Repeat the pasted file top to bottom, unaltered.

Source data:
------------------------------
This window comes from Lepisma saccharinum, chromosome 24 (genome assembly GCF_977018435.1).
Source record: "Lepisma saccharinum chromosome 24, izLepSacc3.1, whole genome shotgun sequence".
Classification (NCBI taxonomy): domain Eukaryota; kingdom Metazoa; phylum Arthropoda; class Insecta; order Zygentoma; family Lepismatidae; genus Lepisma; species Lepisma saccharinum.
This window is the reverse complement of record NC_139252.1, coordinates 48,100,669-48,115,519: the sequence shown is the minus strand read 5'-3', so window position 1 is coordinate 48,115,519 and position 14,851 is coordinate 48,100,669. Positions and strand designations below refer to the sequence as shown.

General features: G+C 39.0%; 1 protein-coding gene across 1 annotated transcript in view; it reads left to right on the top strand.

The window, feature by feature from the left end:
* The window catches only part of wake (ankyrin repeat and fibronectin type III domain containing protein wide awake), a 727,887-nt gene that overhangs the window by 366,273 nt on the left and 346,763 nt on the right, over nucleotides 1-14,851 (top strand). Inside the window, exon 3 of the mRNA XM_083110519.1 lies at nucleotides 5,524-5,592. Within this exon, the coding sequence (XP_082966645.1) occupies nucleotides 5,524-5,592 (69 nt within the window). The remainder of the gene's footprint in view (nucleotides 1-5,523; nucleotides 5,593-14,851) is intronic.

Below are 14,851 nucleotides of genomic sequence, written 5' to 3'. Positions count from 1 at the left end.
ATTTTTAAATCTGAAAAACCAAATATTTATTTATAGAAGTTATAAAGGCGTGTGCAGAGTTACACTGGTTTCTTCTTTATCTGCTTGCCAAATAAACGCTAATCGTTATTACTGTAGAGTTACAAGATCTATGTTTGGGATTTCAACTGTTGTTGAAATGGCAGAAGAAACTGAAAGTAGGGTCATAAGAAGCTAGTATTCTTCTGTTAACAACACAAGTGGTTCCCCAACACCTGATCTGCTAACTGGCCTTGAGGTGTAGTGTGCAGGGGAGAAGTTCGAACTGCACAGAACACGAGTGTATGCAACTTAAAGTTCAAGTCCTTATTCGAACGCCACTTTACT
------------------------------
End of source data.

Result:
This window comes from Lepisma saccharinum, chromosome 24 (genome assembly GCF_977018435.1).
Source record: "Lepisma saccharinum chromosome 24, izLepSacc3.1, whole genome shotgun sequence".
Classification (NCBI taxonomy): domain Eukaryota; kingdom Metazoa; phylum Arthropoda; class Insecta; order Zygentoma; family Lepismatidae; genus Lepisma; species Lepisma saccharinum.
This window is the reverse complement of record NC_139252.1, coordinates 48,100,669-48,115,519: the sequence shown is the minus strand read 5'-3', so window position 1 is coordinate 48,115,519 and position 14,851 is coordinate 48,100,669. Positions and strand designations below refer to the sequence as shown.

General features: G+C 39.0%; 1 protein-coding gene across 1 annotated transcript in view; it reads left to right on the top strand.

The window, feature by feature from the left end:
* The window catches only part of wake (ankyrin repeat and fibronectin type III domain containing protein wide awake), a 727,887-nt gene that overhangs the window by 366,273 nt on the left and 346,763 nt on the right, over nucleotides 1-14,851 (top strand). Inside the window, exon 3 of the mRNA XM_083110519.1 lies at nucleotides 5,524-5,592. Within this exon, the coding sequence (XP_082966645.1) occupies nucleotides 5,524-5,592 (69 nt within the window). The remainder of the gene's footprint in view (nucleotides 1-5,523; nucleotides 5,593-14,851) is intronic.

Below are 14,851 nucleotides of genomic sequence, written 5' to 3'. Positions count from 1 at the left end.
ATTTTTAAATCTGAAAAACCAAATATTTATTTATAGAAGTTATAAAGGCGTGTGCAGAGTTACACTGGTTTCTTCTTTATCTGCTTGCCAAATAAACGCTAATCGTTATTACTGTAGAGTTACAAGATCTATGTTTGGGATTTCAACTGTTGTTGAAATGGCAGAAGAAACTGAAAGTAGGGTCATAAGAAGCTAGTATTCTTCTGTTAACAACACAAGTGGTTCCCCAACACCTGATCTGCTAACTGGCCTTGAGGTGTAGTGTGCAGGGGAGAAGTTCGAACTGCACAGAACACGAGTGTATGCAACTTAAAGTTCAAGTCCTTATTCGAACGCCACTTTACT